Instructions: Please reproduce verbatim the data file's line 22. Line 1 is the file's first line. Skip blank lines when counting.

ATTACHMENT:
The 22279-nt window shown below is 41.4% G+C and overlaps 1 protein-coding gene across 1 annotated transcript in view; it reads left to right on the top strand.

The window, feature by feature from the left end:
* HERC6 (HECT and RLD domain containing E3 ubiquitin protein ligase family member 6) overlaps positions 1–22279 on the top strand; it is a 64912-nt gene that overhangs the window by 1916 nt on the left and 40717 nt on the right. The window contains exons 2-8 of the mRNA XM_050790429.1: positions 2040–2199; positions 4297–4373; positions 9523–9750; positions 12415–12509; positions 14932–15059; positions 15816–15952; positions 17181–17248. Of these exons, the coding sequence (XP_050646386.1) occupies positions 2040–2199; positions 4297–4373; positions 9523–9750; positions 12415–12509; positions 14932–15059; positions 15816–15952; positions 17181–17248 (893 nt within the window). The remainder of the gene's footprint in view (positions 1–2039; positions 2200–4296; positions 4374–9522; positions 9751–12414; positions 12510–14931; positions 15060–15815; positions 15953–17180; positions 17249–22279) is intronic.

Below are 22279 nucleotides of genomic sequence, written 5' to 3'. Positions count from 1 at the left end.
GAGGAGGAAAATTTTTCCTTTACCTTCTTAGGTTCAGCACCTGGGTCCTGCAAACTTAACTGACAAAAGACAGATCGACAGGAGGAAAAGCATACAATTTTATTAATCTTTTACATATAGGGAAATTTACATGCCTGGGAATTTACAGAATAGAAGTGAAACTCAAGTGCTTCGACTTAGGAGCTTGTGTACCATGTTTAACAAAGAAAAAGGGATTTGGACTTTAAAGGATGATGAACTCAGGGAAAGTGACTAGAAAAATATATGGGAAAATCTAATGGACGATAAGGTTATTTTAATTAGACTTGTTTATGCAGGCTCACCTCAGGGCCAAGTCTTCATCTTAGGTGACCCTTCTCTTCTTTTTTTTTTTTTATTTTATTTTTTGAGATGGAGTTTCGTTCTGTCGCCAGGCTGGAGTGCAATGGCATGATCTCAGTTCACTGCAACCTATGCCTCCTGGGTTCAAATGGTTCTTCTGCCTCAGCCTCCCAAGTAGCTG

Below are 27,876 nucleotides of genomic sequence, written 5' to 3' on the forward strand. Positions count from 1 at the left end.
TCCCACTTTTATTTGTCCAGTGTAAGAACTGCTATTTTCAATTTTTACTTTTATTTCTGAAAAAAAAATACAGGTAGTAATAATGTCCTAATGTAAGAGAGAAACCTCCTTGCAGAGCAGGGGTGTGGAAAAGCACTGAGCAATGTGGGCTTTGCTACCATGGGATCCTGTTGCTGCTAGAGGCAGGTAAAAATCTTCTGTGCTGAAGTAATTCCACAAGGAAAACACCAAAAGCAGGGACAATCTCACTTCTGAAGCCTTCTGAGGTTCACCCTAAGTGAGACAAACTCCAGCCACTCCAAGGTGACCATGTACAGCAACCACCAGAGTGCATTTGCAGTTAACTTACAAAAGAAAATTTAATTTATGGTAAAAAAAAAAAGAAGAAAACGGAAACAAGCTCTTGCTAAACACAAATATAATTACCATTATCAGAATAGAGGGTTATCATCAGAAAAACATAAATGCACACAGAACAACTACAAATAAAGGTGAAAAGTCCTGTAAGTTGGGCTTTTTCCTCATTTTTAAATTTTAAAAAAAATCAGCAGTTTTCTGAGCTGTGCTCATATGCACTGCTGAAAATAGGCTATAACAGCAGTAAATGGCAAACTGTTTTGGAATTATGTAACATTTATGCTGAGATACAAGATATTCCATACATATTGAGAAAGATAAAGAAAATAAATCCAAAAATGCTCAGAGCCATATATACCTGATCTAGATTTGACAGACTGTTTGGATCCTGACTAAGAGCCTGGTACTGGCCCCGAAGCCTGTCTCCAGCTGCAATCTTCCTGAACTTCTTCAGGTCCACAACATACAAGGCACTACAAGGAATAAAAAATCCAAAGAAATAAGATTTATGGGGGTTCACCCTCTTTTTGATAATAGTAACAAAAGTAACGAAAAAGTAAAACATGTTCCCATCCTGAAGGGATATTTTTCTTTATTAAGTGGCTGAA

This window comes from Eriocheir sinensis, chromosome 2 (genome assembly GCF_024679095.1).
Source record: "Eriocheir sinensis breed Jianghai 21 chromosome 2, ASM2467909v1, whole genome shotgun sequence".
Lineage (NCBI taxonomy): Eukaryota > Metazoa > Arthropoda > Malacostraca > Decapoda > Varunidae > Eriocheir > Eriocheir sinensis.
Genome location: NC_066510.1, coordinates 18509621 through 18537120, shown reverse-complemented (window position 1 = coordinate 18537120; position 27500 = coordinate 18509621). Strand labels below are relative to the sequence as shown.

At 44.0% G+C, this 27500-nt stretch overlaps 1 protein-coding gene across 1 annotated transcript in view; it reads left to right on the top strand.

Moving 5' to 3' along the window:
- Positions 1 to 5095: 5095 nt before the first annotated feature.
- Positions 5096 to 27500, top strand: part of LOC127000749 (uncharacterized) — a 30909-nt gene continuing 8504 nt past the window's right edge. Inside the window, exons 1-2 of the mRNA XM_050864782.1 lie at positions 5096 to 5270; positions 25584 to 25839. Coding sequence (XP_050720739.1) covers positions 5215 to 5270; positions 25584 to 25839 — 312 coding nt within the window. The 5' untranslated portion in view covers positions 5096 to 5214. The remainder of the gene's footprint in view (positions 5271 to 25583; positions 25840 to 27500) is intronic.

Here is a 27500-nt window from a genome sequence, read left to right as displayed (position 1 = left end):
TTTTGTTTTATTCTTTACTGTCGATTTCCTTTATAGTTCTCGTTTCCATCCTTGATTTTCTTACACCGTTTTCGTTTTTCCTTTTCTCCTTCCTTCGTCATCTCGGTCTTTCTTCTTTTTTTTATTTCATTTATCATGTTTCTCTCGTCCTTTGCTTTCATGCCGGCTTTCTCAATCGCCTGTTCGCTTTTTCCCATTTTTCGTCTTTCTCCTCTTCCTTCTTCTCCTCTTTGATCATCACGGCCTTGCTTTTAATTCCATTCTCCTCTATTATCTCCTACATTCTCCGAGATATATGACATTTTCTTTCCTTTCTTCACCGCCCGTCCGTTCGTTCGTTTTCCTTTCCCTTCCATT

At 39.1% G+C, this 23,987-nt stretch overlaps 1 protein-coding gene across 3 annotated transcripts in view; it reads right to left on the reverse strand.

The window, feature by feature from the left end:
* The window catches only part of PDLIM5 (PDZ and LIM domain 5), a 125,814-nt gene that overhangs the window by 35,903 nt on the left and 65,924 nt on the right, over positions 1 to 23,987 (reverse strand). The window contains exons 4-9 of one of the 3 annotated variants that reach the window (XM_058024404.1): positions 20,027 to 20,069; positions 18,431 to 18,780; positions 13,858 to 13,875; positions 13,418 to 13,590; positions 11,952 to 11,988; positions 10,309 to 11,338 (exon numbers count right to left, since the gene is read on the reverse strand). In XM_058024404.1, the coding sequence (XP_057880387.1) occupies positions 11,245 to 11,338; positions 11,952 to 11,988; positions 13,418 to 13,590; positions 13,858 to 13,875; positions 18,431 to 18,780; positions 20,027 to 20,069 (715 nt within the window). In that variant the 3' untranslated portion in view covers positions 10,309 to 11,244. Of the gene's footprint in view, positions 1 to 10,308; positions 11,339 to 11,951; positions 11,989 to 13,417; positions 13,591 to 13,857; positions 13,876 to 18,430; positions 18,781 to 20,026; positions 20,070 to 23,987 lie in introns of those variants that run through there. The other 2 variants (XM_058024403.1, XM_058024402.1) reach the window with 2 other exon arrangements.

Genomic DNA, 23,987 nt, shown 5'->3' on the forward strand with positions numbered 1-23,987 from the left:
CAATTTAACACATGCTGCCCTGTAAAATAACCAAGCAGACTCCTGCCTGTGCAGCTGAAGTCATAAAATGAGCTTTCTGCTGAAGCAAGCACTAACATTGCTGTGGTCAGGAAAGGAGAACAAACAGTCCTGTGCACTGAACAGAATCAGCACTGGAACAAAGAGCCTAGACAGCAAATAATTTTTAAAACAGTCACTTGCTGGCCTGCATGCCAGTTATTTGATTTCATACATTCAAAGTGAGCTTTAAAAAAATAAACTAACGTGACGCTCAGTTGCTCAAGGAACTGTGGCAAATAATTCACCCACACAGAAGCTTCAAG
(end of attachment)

CAATTTAACACATGCTGCCCTGTAAAATAACCAAGCAGACTCCTGCCTGTGCAGCTGAAGTCATAAAATGAGCTTTCTGCTGAAGCAAGCACTAACATTGCTGTGGTCAGGAAAGGAGAACAAACAGTCCTGTGCACTGAACAGAATCAGCACTGGAACAAAGAGCCTAGACAGCAAATAATTTTTAAAACAGTCACTTGCTGGCCTGCATGCCAGTTATTTGATTTCATACATTCAAAGTGAGCTTTAAAAAAATAAACTAACGTGACGCTCAGTTGCTCAAGGAACTGTGGCAAATAATTCACCCACACAGAAGCTTCAAG